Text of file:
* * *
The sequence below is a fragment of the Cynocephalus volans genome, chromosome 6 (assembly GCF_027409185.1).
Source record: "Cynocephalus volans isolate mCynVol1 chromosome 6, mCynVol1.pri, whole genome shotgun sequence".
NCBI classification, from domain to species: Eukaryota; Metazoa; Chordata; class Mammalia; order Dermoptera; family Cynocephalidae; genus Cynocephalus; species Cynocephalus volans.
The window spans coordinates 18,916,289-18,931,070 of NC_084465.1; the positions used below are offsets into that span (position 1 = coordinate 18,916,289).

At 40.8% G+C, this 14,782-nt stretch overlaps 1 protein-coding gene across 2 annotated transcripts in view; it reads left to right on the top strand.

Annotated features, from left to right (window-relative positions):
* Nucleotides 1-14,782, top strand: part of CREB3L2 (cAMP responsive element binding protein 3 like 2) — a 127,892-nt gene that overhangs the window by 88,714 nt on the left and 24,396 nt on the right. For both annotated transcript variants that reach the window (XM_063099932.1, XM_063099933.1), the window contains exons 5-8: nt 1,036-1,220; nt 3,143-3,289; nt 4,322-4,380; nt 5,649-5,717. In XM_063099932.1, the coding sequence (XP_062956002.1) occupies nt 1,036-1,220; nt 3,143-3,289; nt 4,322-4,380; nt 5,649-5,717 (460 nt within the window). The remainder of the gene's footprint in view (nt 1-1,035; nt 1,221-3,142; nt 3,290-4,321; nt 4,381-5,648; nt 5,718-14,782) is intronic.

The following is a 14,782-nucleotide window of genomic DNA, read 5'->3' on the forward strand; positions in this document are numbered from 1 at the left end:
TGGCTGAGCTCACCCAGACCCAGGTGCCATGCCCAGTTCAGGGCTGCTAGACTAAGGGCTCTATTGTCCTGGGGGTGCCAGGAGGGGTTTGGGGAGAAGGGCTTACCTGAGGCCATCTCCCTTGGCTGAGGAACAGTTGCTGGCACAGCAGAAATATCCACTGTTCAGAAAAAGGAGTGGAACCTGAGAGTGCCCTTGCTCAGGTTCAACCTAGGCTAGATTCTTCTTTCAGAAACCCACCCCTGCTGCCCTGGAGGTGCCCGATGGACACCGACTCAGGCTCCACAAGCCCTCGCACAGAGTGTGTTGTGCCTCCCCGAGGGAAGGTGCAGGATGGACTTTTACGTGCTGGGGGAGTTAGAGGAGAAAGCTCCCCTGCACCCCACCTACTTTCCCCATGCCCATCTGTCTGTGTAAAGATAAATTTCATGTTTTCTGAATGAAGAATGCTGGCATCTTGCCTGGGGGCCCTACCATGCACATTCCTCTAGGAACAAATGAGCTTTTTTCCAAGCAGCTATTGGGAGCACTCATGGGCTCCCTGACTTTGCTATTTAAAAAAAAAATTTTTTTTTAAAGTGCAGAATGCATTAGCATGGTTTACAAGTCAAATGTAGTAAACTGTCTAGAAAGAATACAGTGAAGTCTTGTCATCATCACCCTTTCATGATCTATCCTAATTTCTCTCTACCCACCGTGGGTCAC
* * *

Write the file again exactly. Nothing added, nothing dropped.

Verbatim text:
The sequence below is a fragment of the Cynocephalus volans genome, chromosome 6 (assembly GCF_027409185.1).
Source record: "Cynocephalus volans isolate mCynVol1 chromosome 6, mCynVol1.pri, whole genome shotgun sequence".
NCBI classification, from domain to species: Eukaryota; Metazoa; Chordata; class Mammalia; order Dermoptera; family Cynocephalidae; genus Cynocephalus; species Cynocephalus volans.
The window spans coordinates 18,916,289-18,931,070 of NC_084465.1; the positions used below are offsets into that span (position 1 = coordinate 18,916,289).

At 40.8% G+C, this 14,782-nt stretch overlaps 1 protein-coding gene across 2 annotated transcripts in view; it reads left to right on the top strand.

Annotated features, from left to right (window-relative positions):
* Nucleotides 1-14,782, top strand: part of CREB3L2 (cAMP responsive element binding protein 3 like 2) — a 127,892-nt gene that overhangs the window by 88,714 nt on the left and 24,396 nt on the right. For both annotated transcript variants that reach the window (XM_063099932.1, XM_063099933.1), the window contains exons 5-8: nt 1,036-1,220; nt 3,143-3,289; nt 4,322-4,380; nt 5,649-5,717. In XM_063099932.1, the coding sequence (XP_062956002.1) occupies nt 1,036-1,220; nt 3,143-3,289; nt 4,322-4,380; nt 5,649-5,717 (460 nt within the window). The remainder of the gene's footprint in view (nt 1-1,035; nt 1,221-3,142; nt 3,290-4,321; nt 4,381-5,648; nt 5,718-14,782) is intronic.

The following is a 14,782-nucleotide window of genomic DNA, read 5'->3' on the forward strand; positions in this document are numbered from 1 at the left end:
TGGCTGAGCTCACCCAGACCCAGGTGCCATGCCCAGTTCAGGGCTGCTAGACTAAGGGCTCTATTGTCCTGGGGGTGCCAGGAGGGGTTTGGGGAGAAGGGCTTACCTGAGGCCATCTCCCTTGGCTGAGGAACAGTTGCTGGCACAGCAGAAATATCCACTGTTCAGAAAAAGGAGTGGAACCTGAGAGTGCCCTTGCTCAGGTTCAACCTAGGCTAGATTCTTCTTTCAGAAACCCACCCCTGCTGCCCTGGAGGTGCCCGATGGACACCGACTCAGGCTCCACAAGCCCTCGCACAGAGTGTGTTGTGCCTCCCCGAGGGAAGGTGCAGGATGGACTTTTACGTGCTGGGGGAGTTAGAGGAGAAAGCTCCCCTGCACCCCACCTACTTTCCCCATGCCCATCTGTCTGTGTAAAGATAAATTTCATGTTTTCTGAATGAAGAATGCTGGCATCTTGCCTGGGGGCCCTACCATGCACATTCCTCTAGGAACAAATGAGCTTTTTTCCAAGCAGCTATTGGGAGCACTCATGGGCTCCCTGACTTTGCTATTTAAAAAAAAAATTTTTTTTTAAAGTGCAGAATGCATTAGCATGGTTTACAAGTCAAATGTAGTAAACTGTCTAGAAAGAATACAGTGAAGTCTTGTCATCATCACCCTTTCATGATCTATCCTAATTTCTCTCTACCCACCGTGGGTCAC